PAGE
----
Legislature(2007 - 2008)HOUSE FINANCE 519
07/31/2008 04:00 PM FINANCE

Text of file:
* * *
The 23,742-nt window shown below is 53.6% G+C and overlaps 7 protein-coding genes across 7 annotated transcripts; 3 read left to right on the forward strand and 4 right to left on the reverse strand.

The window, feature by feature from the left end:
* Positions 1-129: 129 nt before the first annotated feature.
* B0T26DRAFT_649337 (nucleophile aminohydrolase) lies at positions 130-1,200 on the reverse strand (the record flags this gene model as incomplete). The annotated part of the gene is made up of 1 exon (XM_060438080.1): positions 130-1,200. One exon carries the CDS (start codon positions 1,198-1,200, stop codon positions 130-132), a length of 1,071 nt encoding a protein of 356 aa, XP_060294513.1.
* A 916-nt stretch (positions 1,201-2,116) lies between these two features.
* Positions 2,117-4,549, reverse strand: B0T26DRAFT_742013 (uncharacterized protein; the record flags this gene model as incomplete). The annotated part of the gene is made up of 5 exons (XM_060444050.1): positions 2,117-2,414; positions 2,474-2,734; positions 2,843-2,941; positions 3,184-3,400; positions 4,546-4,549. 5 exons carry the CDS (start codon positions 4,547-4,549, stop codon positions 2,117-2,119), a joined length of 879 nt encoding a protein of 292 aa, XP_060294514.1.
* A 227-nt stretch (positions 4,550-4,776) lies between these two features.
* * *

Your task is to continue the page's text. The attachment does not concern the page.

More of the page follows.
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HOUSE FINANCE COMMITTEE July 31, 2008 4:12 P.M. CALL TO ORDER Co-Chair Chenault called the House Finance Committee meeting to order at 4:12:50 PM. MEMBERS PRESENT Representative Mike Chenault, Co-Chair Representative Kevin Meyer, Co-Chair Representative Bill Stoltze, Vice-Chair Representative Harry Crawford Representative Richard Foster Representative Les Gara Representative Mike Hawker Representative Reggie Joule Representative Mike Kelly Representative Mary Nelson Representative Bill Thomas Jr. MEMBERS ABSENT None ALSO PRESENT Representative Andrea Doll; Representative Sharon Cissna; Representative Bryce Edgmon; Representative Kurt Olsen; Senator Charlie Huggins; Karen Rehfeld, Director, Office of Management and Budget; Pat Galvin, Commissioner, Department of Revenue; Frank Richards, Deputy Commissioner of Highways & Public Facilities, Department of Transportation and Public Facilities; Suzanne Armstrong, Staff, Representative Kevin Meyer; David Teal, Director, Legislative Finance Division; Ron Kreher, Division of Public Assistance, Department of Health and Social Services; Jerry Burnett, Director, Division of Administrative Services, Department of Revenue; Sarah Fisher-Goad, Deputy Director of Operations, Alaska Energy Authority, Department of Commerce, Community and Economic Development, Randall Randall Ruaro, Special Assistant, Office of the Governor. PRESENT VIA TELECONFERENCE None SUMMARY HB 4001 An Act making supplemental appropriations, capital appropriations, reappropriations, and other appropriations; making appropriations to capitalize a fund; and providing for an effective date. HB 4001 was HEARD and HELD in Committee for further consideration. HB 4005 An Act amending the power cost equalization program, repealing the exclusion from eligibility for power cost equalization for certain power projects that take their power from hydroelectric facilities, and amending the definition of 'eligible electric utility' as it applies to the power cost equalization program and the grant program for small power projects for utility improvements; and providing for an effective date. HB 4005 was HEARD and HELD in Committee for further consideration. HOUSE BILL NO. 4001 An Act making supplemental appropriations, capital appropriations, reappropriations, and other appropriations; making appropriations to capitalize a fund; and providing for an effective date. 4:14:38 PM KAREN REHFELD, DIRECTOR, OFFICE OF MANAGEMENT AND BUDGET, explained that HB4001 totals over $700 million and will provide resources necessary for the Alaska Gas Inducement Act (AGIA) license before the legislature. Included are implementation costs, the reimbursement fund, job training for Alaskans, instate gas use, and infrastructure for gas pipeline construction. She relayed that the major component of the bill was the $500 million request to capitalize the AGIA reimbursement fund. The request was for reappropriation of $300 million from the Alaska Housing Finance Corporation (AHFC) plus $36 million of interest combined with $164 million of general funds, which would fully capitalize the reimbursement fund at the $500 million. Ms. Rehfeld added that another component of the bill requests $15 million for gas pipeline implementation. Components within that request include contractual expertise that would be needed on an ongoing basis for the gas pipeline implementation, and she stated that $42.7 million was needed for workforce development through the Departments of Labor, Education, and the University of Alaska. She continued that there was approximately $130 million for the Department of Transportation and Public Facilities (DOT/PF) for infrastructure projects in the state and $25 million proposed for the Alaska Natural Gas Development Authority (ANGDA) instate gas use project. 4:17:20 PM Ms. Rehfeld provided an analysis of section one which includes appropriations for capital projects and grants from the general fund or other funds as set out in section two or this act by funding sources to the agencies named for the purposes expressed. These appropriations are for the Department of Education workforce scholarship program and for recent high school or GED graduates preparing for careers in AGIA related occupations. This would be operated through the post secondary education commission. Also included is an appropriation to the Department of Labor & Workforce Development including $34.8 million dollars. Components of this request include a pipeline administrator, $26.5 million for a competitive grant program for a technical training plan for the gas line, $2 million for a pipeline training center, $1.5 million for the Alaska vocational technical center in Seward, $2.5 million for GED program and adult basic education, and a $750 thousand request for skills upgrade and training, and a job awareness program. $23.5 million for the Haines highway reconstruction, realignment and Chilkat River bridge replacement. $1 million would be for the University of Alaska for equipment purchases. Finally, the reappropriation request of the earnings within the AHFC where the $300 million has been residing, and a request of $164 million to capitalize the AGIA reimbursement fund, complete section one. 4:22:26 PM Co-Chair Chenault asked if the $500 million for TransCanada should be appropriated out of total general funds. Ms. Rehfeld responded that the legislature could determine if the funds from (AHFC) could be used. She claimed that it was proposed because there had been discussion that the $300 million had been set aside for the purpose of creating a gas pipeline. She stated that she was not opposed to a different method of appropriation rather than taking the $300 million from AHFC. 4:23:52 PM Representative Gara requested more information on the funding of $500 million dollars for AGIA and how the $300 million dollars got into the AHFC account. He asked if they were dividend dollars. Ms. Rehfeld replied that the $300 million was appropriated to the AHFC account in FY 2006. Representative Gara thought that the dividends should be used for low income housing purposes unless the $300 million were appropriated as savings. Co-Chair Chenault added that the $300 million were appropriated to AHFC as a savings account. 4:24:59 PM Co-Chair Chenault clarified that the intent of the meeting was to give an overview of the discussed components of the projects. He stated that the bill will come back to Committee for public testimony. Representative Gara wanted the opportunity to ask questions of the department heads at a future date. 4:26:23 PM Representative Gara questioned the appropriation to (ANGDA) for spur line permits. He understood that AGIA provides for five points within the state. He expressed interest in the spur line that provides instate gas rather than the immediate spur line for the export of gas. He wanted to know more about the spur line money. 4:27:31 PM PAT GALVIN, COMMISSIONER, DEPARTMENT OF REVENUE, explained that the spur line discussed in the ANGDA appropriation would serve the Southcentral Anchorage area. Representative Gara asked why the first permit being funded was for the spur line. Commissioner Galvin recommended that ANGDA discuss that. He discussed the need to bring gas into populated parts of the state. The line would go through the Fairbanks area and continue along the highway out of the state. He noted the value of having a line connecting the main line into the Anchorage area. The spur line would connect Anchorage or the Cook Inlet to the rest of the distribution system. As gas development takes place, supply will dictate where the line runs. Ultimately, the gas distribution system must connect Southcentral area to the main line. He stated that ANGDA has identified the project sequencing. The funding would put the state in a position to take maximum advantage of the development of the mainline. 4:30:30 PM Representative Gara expressed concern about unnecessary spending. He noted the other possibility of a bullet line from the North Slope to Anchorage. Commissioner Galvin responded that the need for the spur line exists regardless of the options. The spur line is on the same route as the bullet line. He stated that the work should be done now for the ultimate connection of the line, and that each option requires this particular segment. 4:33:01 PM Representative Gara understood that a spur line from Fairbanks to Anchorage was needed for either the spur or bullet line. Commissioner Galvin acknowledged that the affected segments are between Anchorage, Glennallen, Delta, and Fairbanks. Representative Gara did not want to spend money on a line that would never be used. Commissioner Galvin clarified that the state's interest has always been the Richardson Highway route. He believed that it was in the state's best interest to begin the work, so that the preliminary project is finished when the discussed options become available. Representative Gara felt it was premature to start spending money on a line from Glennallen to Anchorage until the decision was made. Commissioner Galvin emphasized getting gas to Alaskans who don't currently have access. 4:35:27 PM Co-Chair Chenault noted the projected total of $1.2 billion dollars for repairs to gas pipeline associated roads. He asked why the state of Alaska should use general funds to pay for the road repairs, when the possibility exists that they could be rolled into the tariff rates. Commissioner Galvin stated that the Dalton Highway was an asset greater than facilitating the construction of a gas line. Development on the North Slope is intended for oil exploration and an emerging gas exploration. 4:37:16 PM Co-Chair Chenault asked if the state was not building a gas line, highway work would be needed. He thought that the expense should be tied into the tariffs of the pipeline itself. 4:38:56 PM Representative Thomas expressed concern about future capital budgets. Ms. Rehfeld understood his concern. Representative Thomas wanted his district to have local employment opportunities in addition to those provided by the pipeline. 4:39:52 PM Representative Crawford queried the prohibition of the use of federal funds for regular road maintenance. FRANK RICHARDS, DEPUTY COMMISSIONER OF HIGHWAYS & PUBLIC FACILITIES, DEPARTMENT OF TRANSPORTATION AND PUBLIC FACILITIES, stated that the challenge with the Federal Highway Funds is the Federal Highway Trust Fund is facing a significant reduction in the amount of revenue flowing into it due to the high cost of gasoline and the resulting reduced amount of miles driven. The fund is seeing fewer increases and a reduction of federal funds is anticipated. The challenge is taking the funds received and achieving the projects currently in the Statewide Transportation Improvement Program (STIP), with the mentioned budget constraints. He explained that the goal of using general fund dollars was to enable a reliever on the STIP in future years, allowing STIP dollars to be spent on other priority projects. Representative Crawford questioned if the department's goal was to lock the state in if the funds were not available from the federal government. Mr. Richards provided an example of three Dalton projects using federal dollars. The constraints of the STIP dollars, has resulted in fewer projects and have delayed some projects. 4:44:03 PM Representative Crawford asked about the time frame for the construction projects. Mr. Richards stated that the three projects would be bid in the fall and begin in the summer of 2009, depending on the contractor's time frame. The emphasis of other allocations is to start the design work for the next construction season, creating the infrastructure and minimizing competition from other projects. Representative Crawford thought that the area needed a large amount of maintenance each year because of the weather, the trucks, and the use of the Dalton Highway. Mr. Richards agreed; however foundation issues create a challenge. The goal is to upgrade the embankment anywhere there is melting permafrost, which will take a number of construction seasons. 4:46:59 PM Representative Kelly asked if federal dollars would be lost if the project was initiated now. Mr. Richardson replied that he did not know if federal money would be missed for this road or if those federal dollars would instead be spent on competing projects. Representative Kelly reiterated the query regarding the use of federal dollars. He pointed out that the state does not know what the next authorization of the federal highway bill will be, but possibly the majority of federal funds will go to large communities for mass transit to reduce the amount of green house gas emissions. He wondered if rural population states would receive less money. Mr. Richards stated that the federal program comes with federal requirements of timelines and processes on a program of this size. The use of the general fund could shave millions of dollars off of the program and will maximize the use of federal dollars providing the state with more flexibility. Representative Kelly understood that future appropriations are difficult to determine. His interest was in the prevention of forgoing any match. He claimed understanding that the placement of the dollars will provide positive benefits and net gains. 4:52:40 PM Representative Gara noted that if the state spends money on roads, it would free up $129 million for other STIP projects. He did not know if the state could afford a capital budget with this allocation of road money. He proposed that the legislature move the projects up the federal list in order to qualify for the federal funding and queried the timeline of that scenario. Mr. Richards explained that the department has a STIP application process that is scored. He stated that "the STIP gets played and becomes a political hot potato." The proposed highways are part of a national highway system. The amount currently received is about $75 million per year. Any of the other projects would be postponed. The amount of money is limited, yet the need is large. Representative Gara asked when the roads would be constructed if federal money was used. Mr. Richards referenced the PowerPoint presentation showing the individual projects. Several projects programmed have not made it onto the STIP because it is a three year planning document. He offered to provide information as to where future projects fit in. Representative Gara thought that the projects did not need to be built this year and that it would be many years before pipe is transported on the roads. He wanted to see as many roads as possible built with federal dollars. Mr. Richards clarified that one of the challenges was the time constraint of the preliminary environmental and design work. The goal is a gas pipeline by 2018. There are six construction seasons left for the necessary preliminary highway work, if the pipeline construction begins in 2015. Postponing the highway construction could increase the cost of the pipeline construction. Representative Gara expressed confusion about pushing the project through by 2018, when some delay might enable the use of federal dollars. Mr. Richards stated that the 2018 date is TransCanada's projection. The projects could go forward with federal dollars if they were unlimited. He spoke to the benefit of using the general fund. 5:00:07 PM HB 4001 was HEARD and HELD in Committee for further consideration. HOUSE BILL NO. 4005 An Act amending the power cost equalization program, repealing the exclusion from eligibility for power cost equalization for certain power projects that take their power from hydroelectric facilities, and amending the definition of 'eligible electric utility' as it applies to the power cost equalization program and the grant program for small power projects for utility improvements; and providing for an effective date. 5:03:01 PM Vice-Chair Stoltze MOVED to ADOPT work draft #25-LS17557\E, Kane, 7/31/08, as the version of the bill before the Committee. There being NO OBJECTION, it was so ordered. SUZANNE ARMSTRONG, STAFF, REPRESENTATIVE KEVIN MEYER, explained the work draft, sectional analysis: · Section one pertains to the Power Cost Equalization (PCE) program containing the formula as it appeared in the original version of HB 4005 with a few modifications. Modifications including the lowering of the ceiling rate from two dollars to 75 cents a kWh. · Section two is a new addition to the bill proposing to repeal the new PCE formula on June 30, 2011 and return to the formula currently in statute. · Section three is a work in progress, the premise being, under HB4005 there are no new entrants to the PCE program. The non PCE eligible utilities will instead receive five cents per kWh for the first 500 kWh a month sold to each of the residential consumers. 5:06:23 PM Representative Joule asked about the impact on utilities. Ms. Armstrong explained that all utilities would be impacted. The bill is meant to be a two and two third year sunset, with the five cents per kWh also repealed on June 30, 2011. Co-Chair Meyer clarified that the initial intention was for a two year sunset, but he wanted to make sure the decision to continue or discontinue the program was not influenced by an election year. 5:07:40 PM Representative Nelson asked if Anchorage would pay six cents per kWh if the cost of electricity was lowered by five cents for non PCE users. Co-Chair Meyer responded that would depend on which utility company is used. Representative Nelson asked if there had been a "human cry" for rates to decrease. Co-Chair Meyer stated that the electrical costs have gone up in both urban and rural areas. 5:09:03 PM Representative Nelson wanted a perspective of costs. She referenced Stephen's Village, which pays over a dollar per kWh and would be covered up to 72.5 cents, whereas Juneau would be paying six cents per kWh. Ms. Armstrong replied that was correct; the ceiling in the committee substitute was seventy five cents per kWh. Co-Chair Meyer recognized the need to go above the seventy five cents, but he advocated a starting point. He asked that the entire package be addressed. Representative Kelly asked if the non PCE five cent approach would sunset at the same time. Ms. Armstrong replied yes, the entire PCE legislation would be addressed in the future. 5:11:09 PM Representative Crawford thought the bill might take the state in the opposite direction and that it would be a disincentive to Anchorage to conserve. Co-Chair Meyer explained that according to Chugiak, the average usage in Anchorage is 750 kWh per month and the bill is capped at 500 kWh per month, with the incentive to keep use under 500 kWh. The average monthly cost for electricity in Anchorage is $100 dollars. Representative Crawford did not think it would provide incentive to conserve. 5:14:15 PM Representative Thomas asked if the reduction would be for residential use only. Ms. Armstrong answered yes. Representative Thomas pointed out that he had not heard a "cry" for an electricity break; he noted that he had communities that pay 85 cents per kWh showing concern. Co- Chair Meyer asked what electricity would cost under PCE, at 50 cents per kWh. 5:16:21 PM DAVID TEAL, DIRECTOR, LEGISLATIVE FINANCE DIVISION, referenced the chart "Comparing Monthly Electric Bills at Various Costs and Usage." (Copy on File). Co-Chair Meyer clarified that if the rate was 50 cents per kWh then it would cost 15 cents with PCE, as long as the use was less than 500 kWh each month. 5:18:15 PM Representative Gara discussed Anchorage qualifications; he asked the number of those that would qualify. Ms. Armstrong replied that the two utilities in Anchorage would not qualify, because the bill proposes to add no new entrants to the PCE program. Under the proposed legislation, the non PCE utilities would qualify for the five cents per kWh for the first 500 kWh in a month. Representative Nelson asked for information on how much urban Alaskans spend on their utility bill. Mr. Teal referenced page five of the packet. 5:21:16 PM Ms. Armstrong continued with the overview: · Section four repeals the five cents per kWh on June 30, 2011. · Section five, repeals two sections that appeared in HB 152, which made the Alaska Heating Assistance st Program retroactive to November 1 2007. Co-Chair Meyer stated that "with the additional $10 million recently added to the existing federal $10 million Low Income Heating and Energy Assistance (LIHEAP) qualifying is now at 225 percent of the poverty level." He added that this bill simply increases the amount lower income people can get. Ms. Armstrong continued with section six which, applies to the state implementation of the Federal Low Income Heating and Energy Assistance Program (LIHEAP) and it provides for st the period beginning October 1 2008 through June 30, 2011. The per dollar value of a community heating cost point, which is calculated under regulation may increase to an amount of 170 dollars. Each point is calculated on a per dollar basis allowing the department to increase this to an amount not to exceed 170 dollars. Representative Nelson requested further explanation. Ms. Armstrong requested that Department of Health and Social Services (DHSS) address how the benefits are determined for the low income heating program. Her understanding was that the system established the criteria, and the application assigned points for status. The total number points were for heating cost point value. The value is $85 dollars per point not to exceed $170 per point. Representative Nelson asked if this meant $85 dollars per month. Ms. Armstrong replied that an individual may apply st to DHSS for the period beginning October 1 to April. The full benefit is calculated by the department; it is not a per month allocation, but a set amount. Co-Chair Meyer continued that anyone who qualified for the LIHEAP program previously will receive double the amount of assistance than from the old program. The new program will provide more money to those that need it. 5:28:17 PM Ms. Armstrong continued the overview: · Section six pertains to the Federal Low Income Heating Assistance and how the heating cost point will be adjusted. · Section seven pertains to the Alaska Heating Assistance Program and how the community heating cost point will be increased. · Section eight pertains to the Alaska Resource Rebate Section, changing the amount from $1200 to $1000, including a statement notifying recipients that the rebate is a one time payment to qualified Alaskans. · Section nine pertains to suspension of the motor fuel tax. · Remaining are effective date sections. 5:29:46 PM Co-Chair Meyer pointed out that all the sections sunset on June 30, 2001, with the exception of the Alaska Resource Rebate which is a one time payment. 5:30:18 PM Vice-Chair Stoltze commented on the conversation regarding the legislation privileging Anchorage. He did not think the issue was regional. Co-Chair Meyer pointed out that the intent of the bill is to help with four major statewide utility concerns. He admitted that the bill needs work. Co-Chair Chenault referenced page 4, line 25, stating "The Department of Revenue may assess a penalty of up to $5000 against any person that fails to provide the supporting invoices as required by this subsection." Ms. Armstrong responded that the link was included in HB 4004. 5:33:28 PM Representative Nelson asked the fiscal impact for each section. Ms. Armstrong stated that fiscal notes are currently being evaluated. Representative Nelson referenced Section two, specifically the five cent reduction in urban use versus the changes to PCE. She questioned the impact of the LIHEAP program to households. Mr. Teal stated that the graph exemplifies payments under the heating assistance. He estimated that a household could receive roughly $3000 from LIHEAP. Once a household is assigned a point value, it is adjusted for household size and income level. He referenced the chart "Heating Assistance Benefits at Various Income Levels." (Copy on File). Mr. Teal stated that people in rural Alaska could receive up to 35 points and anywhere between $1500 and $3000 depending on their income and the area in which they reside. The state LIHEAP program is assigned $10 million dollars. To double benefits, the maximum benefit increased to six thousand dollars. He concluded that without any applications received this year, the cost was yet unknown. 5:39:00 PM Representative Nelson understood the concept of pro rating; however, she wanted to understand the precise cash benefit per month to a struggling person. Ms. Armstrong responded that there was a packet of information from DHSS indicating scenarios of various areas in the state. When the department worked on the passage of state heating assistance program, they gave the estimate that 3800 additional households would become eligible. Representative Nelson stressed that her question remained unanswered. 5:40:59 PM RON KREHER, DIVISION OF PUBLIC ASSISTANCE, DEPARTMENT OF HEALTH AND SOCIAL SERVICES explained the difficulty of determining the actual benefit because of the nature of the point system. A household living in a community with a harsh climate, heating with diesel fuel, with an elder or child under the age of five could receive the maximum number of points, given this piece of legislation. That could mean $6000 per household. Depending on the heating cost needs, the purpose is to off-set costs. He explained that there is a lot of variability depending on the household income and living situation. Representative Nelson referenced page 2 and the average payment of two separate Alaskan communities. She asked if the payment was made each month. Mr. Kreher replied that one payment was made per heating season, with one heating season per year. 5:43:23 PM Representative Gara commented on providing state money to everyone in a utility below 15 cents a kWh. He wanted to see the state spend resources for those in the greatest crisis. He did not agree with giving state money to everyone in a utility below 15 cents per kWh. 5:44:44 PM Ms. Armstrong referenced the cost analysis handout. She requested further explanation of the handout by Mr. Teal. 5:45:25 PM Mr. Teal noted the cost model in column one, which is the existing program with the floor at 12.83 cents and the ceiling at 52.5 cents, with a cost of $32 million. This would all go to currently qualified utilities, without any new entrants. He explained that column one exemplifies the program as it currently exists. The program is currently funded at $28 million. Column two shows what will happen if fuel and electric prices increase, and the legislature provides supplemental funding. The program costs will go up to approximately $42 million. Then PCE reimbursements would be pro-rated. It was necessary to raise the ceiling to two dollars, because currently, nobody has an electric cost of two dollars. With no ceiling, the program would cost about 58 million dollars. The floor becomes a critical factor when the large urban utilities are included. The only ones that qualify with this floor are Golden Valley, Kodiak, Homer, Copper Valley, and Kake with $15 million allocated to these newly qualified utilities and $58 million going to the existing utilities. Because there were new entrants and it was important to keep the costs the same as the existing program, the floor was raised. These were policy calls aimed at keeping costs contained. These are not policy recommendations, but merely an attempt to keep costs even. If the program is extended to all urban utilities, with a slightly reduced ceiling of 75 cents, there is a reduction in payments to currently qualified utilities and an increase in payments to the newly qualified. 5:52:01 PM Representative Gara asked for clarification on the increase to the cost of the program to $65 million, through giving utilities five cents per kWh if they are under 15 cents per kWh. Mr. Teal responded that the urban utilities are many times larger, which explains the increased cost. Representative Gara reiterated his question. Mr. Teal responded that every new utility that qualifies receives five cents per kWh. 5:54:06 PM Representative Gara asked about the expense for each of the utilities that charge less than 15 cents. Mr. Teal explained the method for adding up the cost. 5:54:35 PM Co-Chair Meyer clarified the question as "what is the state spending on those who pay less than 15 cents per kWh." 5:55:20 PM Representative Thomas noted that Kake Tribal Corporation is mistakenly misrepresented in the provided handout in regards to cost per kWh in Kake. Mr. Teal explained that this information was provided by the Regulatory Commission of Alaska (RCA) and is not completely accurate. It needs to be cleaned up. 5:57:08 PM Representative Joule pointed out that there is an anomaly, as the North Borough would not be able to take advantage of the subsidy because they do not pass along the costs to their customers. He would like to find a way to make sure that they can be reimbursed like the other utilities. Co-Chair Meyer agreed that the incentive to conserve and efficiency should always be at the forefront. 5:59:38 PM Representative Hawker referenced conflicting testimony over the weekend between the Alaska Village Electric Cooperative (AVEC) and Alaska Energy Authority (AEA) regarding revolving loan funding. He wanted representatives from those organizations to come in to clarify. It would be very helpful if the fiscal notes included per capita estimated benefits of the programs, especially from an objective source such as the departments. Vice-Chair Stoltze asked for clarification. Co-Chair Meyer noted that the revolving loan fund was never resolved and he was not sure that the PCE fund had been resolved either. He asked if the new portion included in the bill would come from the discussed PCE fund or from the general fund. Ms. Armstrong thought that would be up to the committee. She described that there is an appropriation in HB4003 for additional funds to PCE. 6:02:38 PM Representative Crawford asked about the motor fuel tax suspension, noting the amount of paperwork created. At eight cents per gallon, there is minimal benefit for the amount of paperwork required to get reimbursements. He thought that making a direct payment may be an easier way to arrive at the same goal. Co-Chair Meyer asked for clarification. Representative Crawford explained. The other point he wanted to make concerning diesel and aviation fuel. He wondered if a direct payment might make more sense. 6:05:39 PM JERRY BURNETT, DIRECTOR, DIVISION OF ADMINISTRATIVE SERVICES, DEPARTMENT OF REVENUE, explained the various tax rates on different kinds of fuel. Marine fuel is taxed at 5 cents per gallon, aviation gasoline is 4.7 cents per gallon, and jet fuel is 3.2 cents per gallon. The federal government funds the department for the cost of tracking these taxes. The positions for tracking and collecting of motor fuel tax are funded by the federal government through their tax collections, so there is not a general fund cost to do this. Representative Thomas asked if the marine fuel tax at five cents per gallon was shared with the municipalities. 6:06:45 PM Mr. Burnett answered that there is not a tax sharing with anything except for the aviation fuel portion sold at municipal airports. Representative Thomas asked if the state would be subsidizing the non-resident fishermen by suspending the motor fuel tax. Representative Gara commented on a gasoline study showing that refiners set their price based on what they know Alaskans would have to pay if importing gas from the lower 48 state. He asked whether the refiners or the dealers pay the motor fuel tax to the state. Mr. Burnett replied that the motor fuel tax is collected at the distributer level when it is sold to retailers. Representative Gara stated that refiners base their charge, not on what it costs them to refine fuel, but what they know they can charge given the alternative of shipping gas up from the lower 48. He maintained that once the eight cents is suspended, the refiners will just add it back on. Mr. Burnett could not speak to what refiners or distributors would charge for their fuel. He asserted that, in other states where motor fuel tax has been removed, gas prices have fallen as a result. Representative Gara pointed out that other states are not 1,000 miles away from the nearest refinery source. He requested information to dispute the finding that gas refiners charge what they know they can, based on how much it would cost to import gas from the lower 48. Mr. Burnett did not have any information to dispute that. Representative Gara stated that he did not want to give money to the refiners. Mr. Burnett responded that there is some competition on the market. Not all fuel is sold by one refiner or distributor, so he believed that with the motor fuel suspension, there would be a price effect. Representative Gara asked for the administration's analysis before the suspension was implemented. He felt there was no credible information that the savings will make it to the consumers. Mr. Burnett was not familiar with the study and therefore did not have a response. Co-Chair Meyer pointed out that Anchorage is a competitive market so that if one distributer removed the eight cents, the others would have to as well. Representative Gara asked who pays the tax. Mr. Burnett replied that the tax is collected at the distributer level when the retailer purchases it from the distributer. The wholesaler is adding the tax to the price when the retailer buys it from the wholesaler. 6:12:39 PM Co-Chair Meyer requested that members attempt to achieve a balance between urban versus rural, and low income versus middle income. He encouraged awareness regarding the five cent credit per kWh portion of the PCE enabling a $25 dollars per month savings in Anchorage, and $300 dollars per month benefit in some rural areas. He recommended a new draft based on comments. He recommended that amendments be taken. Representative Nelson requested follow up on Representative Hawker's suggestion regarding the bulk fuel revolving loan fund. Ms. Armstrong offered to speak with Ms. Sarah Fisher- Goad at the Department of Commerce, Community and Economic Development, and attempt to get in touch with Ms. Meer Kohler of AVEC for input. Representative Gara wanted the administration to testify on behalf of a plan to bring the savings from the gas tax to the consumer. He wanted to see an analysis by the administration. Co-Chair Meyer agreed that an analysis would be important, because if the tax were suspended, the consumer would expect to see an eight cent savings. 6:16:51 PM Representative Thomas commented on the Railbelt energy area where 63 percent of the people live, and only 27 percent live in the rural area. He stated that one-third of the 27 percent don't drive. Co-Chair Meyer responded that aviation and marine fuel are also included in the tax suspension. 6:18:06 PM Representative Gara suggested the committee find out how much the state would pay by suspending the gas tax, and then put it into another program that would benefit Alaskans. Co-Chair Chenault commented that gas tax raises about $40 million dollars. Mr. Burnett agreed. Co-Chair Chenault asked where the eight cents goes. 6:19:04 PM RANDALL RUARO, SPECIAL ASSISTANT, OFFICE OF THE GOVERNOR believed that consumers will see most of the savings. One reason he cited was the competitive market. If a retailer was not lowering their price then they would sell less gas. The proposed suspension will benefit particularly the urban areas. He referred to a study of a gas suspension in the year 2000 in Indiana and Illinois, which determined that 60 to 80 percent of the savings were being passed on to the consumers. He pointed out that they had worked on an amendment to insure that the savings pass through. 6:20:58 PM Representative Gara understood that other states administer the tax in a way that the cost actually goes back to the consumer. Refiners are charging by what it would cost to bring gas up from the lower 48 states. Refiners that pay the gas tax probably will not reduce the gas price. Instead, they will say "go get it from the Lower 48." The retailers are not paying the gas tax. He questioned if refiners are basing the charge on the cost to bring gas from the Lower 48, how the money will be passed to consumer. Mr. Ruaro added that the distributors have a line item for the eight cent a gallon tax. The line items would be on their invoices so the retailers will be paying less, allowing them to pass the savings on. Representative Gara projected that the company selling the gas to the retailer will raise their price by eight cents prior to selling it. Mr. Ruaro thought that the language of the amendment would insure that the savings are passed on. Representative Gara suggested that retailers pay the gas tax so the savings gets back to the consumer. Mr. Ruaro disagreed and thought that the saving would be passed on, to the consumer with the help of an amendment. Representative Gara wanted to know that the disagreement was based on a study. Mr. Ruaro stated that the amendment would be sufficient, but it would not be perfect. The only guarantee in the bill is that if we do not suspend the tax, then Alaskans will continue paying it. 6:24:27 PM Vice-Chair Stoltze spoke to the surcharge and questioned the effect on businesses that did not want to raise prices. He had spoken with some business owners in favor of the gas suspension because even if it did not result in a savings, the business owner might not have to increase the price or add a surcharge. 6:26:27 PM Co-Chair Chenault wondered if the provision on page 4, line 25 is new or in existing law. Mr. Ruaro observed that the provision is new and is intended to ensure the savings is passed on to the consumer. Co-Chair Chenault noted that the Tesoro refinery in his district does not benefit from the high price of oil. Most Kenai gas stations buy gas from Tesoro. 6:28:50 PM Representative Crawford observed that competitive market forces do not exist in Alaska outside of Anchorage. He did not think an eight cent tax cut would be passed to consumers. 6:30:39 PM Representative Hawker stressed that the overriding objective is efficient, equitable, and effective legislation and that benefits the consumer. He expressed concern about moving the bill out too quickly. 6:33:30 PM Representative Thomas questioned if the cap on PCE would be raised. Co-Chair Meyer agreed that the next CS would exhibit a higher PCE cap. Representative Nelson observed that Ms. Meer Kohler, President of (AVEC) had communicated earlier today that she supported raising the cap to $1.15. Co-Chair Meyer pointed out that the provision has a sunset and can be fine tuned in future years. 6:35:54 PM Representative Gara observed that Alaska is paying the highest gas prices in the nation, even though refinery costs are not the highest in the nation, given the cost they are paying for oil. He offered to present the study at a later date, which he had been referring to throughout the committee meeting (analysis by Professor Burman at the University of Alaska in Anchorage). Co-Chair Chenault expressed concerns with the gas tax. He would like to see the high price of gas be addressed in this bill as well. Many Alaskans have to commute to work, and he said that it does cost a "small fortune" to fill up some vehicles. 6:38:23 PM Representative Kelly requested that page two, line 25, be changed to "an electric utility whose customers receive a power cost subsidy under this section." He suggested this to eliminate confusion that "we are somehow in the PCE program." Ms. Armstrong stressed that the mentioned section is a work in progress. She is working with her legal drafting team to clear it up. Representative Kelly suggested a floor or a date to prevent driving the kWh cost below what it has been for years. Representative Kelly noted concern that in the future, the Legislature will be considered less beneficial and promote less self reliance than it appears. He worried specifically about the LIHEAP increase and how that will be handled in the future, and he worried about the total amount that eventually might be taken away and the pain this might cause some Alaskans. He encouraged legislators to seriously consider programs that will be carried into the future. 6:43:12 PM Representative Gara asked about the amendment process moving so quickly. Co-Chair Chenault did not know if it would happen in one day. Representative Gara requested an extra day. Co-Chair Chenault could not make that commitment. Representative Crawford asked if the Committee would be required to submit amendments tonight. Co-Chair Chenault offered to take amendments. 6:45:11 PM SARAH FISHER-GOAD, DEPUTY DIRECTOR OF OPERATIONS, ALASKA ENERGY AUTHORITY, DEPARTMENT OF COMMERCE, COMMUNITY AND ECONOMIC DEVELOPMENT, understood that there were questions regarding AVEC's need for a loan for fuel purchases vs. the bulk fuel revolving loan fund. Representative Hawker noted that he had raised that question. He hoped for a round table discussion with AVEC and Ms. Goad, with the goal of sorting the issue out. Co-Chair Meyer asked that there be teleconference discussion between Ms. Fisher-Goad and AVEC. Ms. Fisher-Goad understood that AVEC had a loan requirement. The question was whether the requirement was for an amendment for the bulk fuel revolving loan fund or not. Because of the loan amount needed, it will be a $20 million dollar loan vs. our $500 thousand cap for a bulk fuel revolving loan fund. The fund has come in to existence for smaller communities where typically a borrower wouldn't have the ability to ask a private bank for a one year loan. She offered to work with the staff to add the issue outside of the bulk fuel program. Representative Hawker wanted that question answered and to have AVEC testify. 6:49:55 PM Representative Gara referenced the handout from AHFC regarding the question of how to maintain the rebate program, which AHFC had estimated at $60 million dollars. 6:51:35 PM Co-Chair Meyer requested that amendments be drafted for the next meeting. He requested that all the players be present to answer the questions. HB 4005 was HEARD and HELD in Committee for further consideration. ADJOURNMENT The meeting was adjourned at 6:51 P.M.